West Bend Cinema
2014 Parkway Drive,
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The Paradise Theatre was opened in December 1994. It had 6-screens with sloping floors and operated as a newer multiplex type theatre with double the amount of screens as the downtown West Bend Theatre of 1929 vintage (today the West Bend Cinema Brew House which in 2018 they are trying to reopen). Around 2003 an additional 4 stadium style ‘stealth’ screens were added in the back end of the building bringing the total number of screens up to 10 and the total seating capacity was 1,870. During the addition, the ticket booth/office was removed from the front lobby along with the arcade in order to extend the concession counter to what it is today. It was round this time that Nova Cinemas started working with the management company for this theatre and other theatres across Wisconsin (Hartford, Showboat in Lake Genevva, White Water Theatre.) Nova Cinemas was in charge of the business until they went under around 2010/2011.
After Nova Cinemas it was privately owned and still retained the Paradise Theatre name up until the end of February 2016. During the time period in February 2013, brand new Christie digital projectors were installed and replaced the old 35mm film ones. However, at about late-2013 attendance was starting to decline and unfortunately stayed on that path until the Paradise Theatre closed its doors on the last day of February 2016. Almost as soon as the closing was announced though, it was also announced that there were new owners who had stepped in and wanted to update the theatre and rename it West Bend Cinema.
For the first 18 days of March 2016 some major updates were done to the theatre – there was new carpeting, new paint, new bathroom fixtures, and new lighting installed throughout the building. Perhaps one of the most substantial changes was a deep and thorough cleaning done throughout all the auditoriums as well as neglected maintainance was finally completed as well (broken bathroom fans, ripped screen masking, etc.) However, as of March 18, 2016 the theatre was renamed West Bend Cinema and was reopened. It was still independently owned and operated. Much of the staff was a carryover from the Paradise Theatre, and almost everyone put in a significant amount of time and help into getting the theatre open within those 18 days.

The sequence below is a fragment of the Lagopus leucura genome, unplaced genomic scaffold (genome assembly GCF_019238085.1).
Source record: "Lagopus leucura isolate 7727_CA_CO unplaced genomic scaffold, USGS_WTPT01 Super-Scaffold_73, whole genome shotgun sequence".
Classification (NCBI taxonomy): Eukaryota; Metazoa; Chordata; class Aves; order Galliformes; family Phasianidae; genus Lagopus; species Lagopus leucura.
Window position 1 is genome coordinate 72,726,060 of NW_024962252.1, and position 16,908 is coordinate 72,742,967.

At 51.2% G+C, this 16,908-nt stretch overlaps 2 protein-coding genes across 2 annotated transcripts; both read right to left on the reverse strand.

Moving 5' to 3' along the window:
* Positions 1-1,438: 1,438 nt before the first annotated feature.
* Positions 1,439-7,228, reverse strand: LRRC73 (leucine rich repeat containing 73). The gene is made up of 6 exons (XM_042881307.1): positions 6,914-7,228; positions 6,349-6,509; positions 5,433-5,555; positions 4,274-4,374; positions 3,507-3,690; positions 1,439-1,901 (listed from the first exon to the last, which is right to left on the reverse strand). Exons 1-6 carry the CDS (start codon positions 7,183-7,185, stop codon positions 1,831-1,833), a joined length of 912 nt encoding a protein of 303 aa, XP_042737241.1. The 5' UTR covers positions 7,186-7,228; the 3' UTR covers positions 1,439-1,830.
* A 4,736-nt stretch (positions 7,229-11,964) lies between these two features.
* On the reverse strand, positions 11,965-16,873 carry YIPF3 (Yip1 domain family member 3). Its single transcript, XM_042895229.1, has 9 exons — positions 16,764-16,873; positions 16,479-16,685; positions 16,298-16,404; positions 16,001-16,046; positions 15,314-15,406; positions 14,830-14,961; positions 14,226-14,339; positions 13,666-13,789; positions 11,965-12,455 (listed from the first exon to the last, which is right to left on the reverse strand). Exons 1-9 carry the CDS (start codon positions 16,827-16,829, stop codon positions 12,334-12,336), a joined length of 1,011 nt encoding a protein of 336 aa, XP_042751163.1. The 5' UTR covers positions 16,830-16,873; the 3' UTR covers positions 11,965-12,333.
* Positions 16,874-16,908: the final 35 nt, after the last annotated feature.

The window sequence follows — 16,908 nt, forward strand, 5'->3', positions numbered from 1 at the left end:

After the theatre had reopened it took a little bit of time to get word out that such a significant change had taken place. Not only that, but the attendance certainly didn’t change overnight either. The demand for new seats was at an all time high as well as there were still the original seating throughout the building and the surrounding theatres in the area had already upgraded. Eventually though in December 2016, the front 4 auditoriums (4/6 original rooms) were upgraded with brand new recliner seating. (It was a pretty tight job and there were just 4 people doing the install, and it was completed just 45 minutes before the Thursday night premiere screening of “Rogue One”) Almost exactly a year later (December 2017), a day before the premiere of “The Last Jedi”) the final 2/6 original auditoriums were also upgraded with the same type of recliner seating. The new seating was all completely installed in the original part of the building as 2018 started, however the stadium seating in the back 4 screens still need to be replaced. The roadblock here was that due to the structure of the rooms, the same style relcliner seating could simply not be used. However, extra-wide rocker style seats were used instead, and could provide a significant upgrade. All of the stadium rooms were more of less identical and all seats were replaced in May 2018 (coincidently, these rooms were also finished right before “Solo:A Star Wars Story” was screened.) The total seating capacity has now been reduced to 827.
The theatre has really been brought up to more of today’s standards as it has new seating upgrades, and also offers amenities such as pizza and alcohol option at the concession stand. The West Bend Cinema is now the the largest (most screens, 10) ‘independently’ owned theatre in the state of Wisconsin (the other large one is Schubert’s Luxury 10 in Beliot, however Schubert Theatres run this one and the Hartford Theatre, while the West Bend Cinema is on its own) Not many photographs of the theatre interior exist before the West Bend Cinema was upgraded, but we are always on the lookout.
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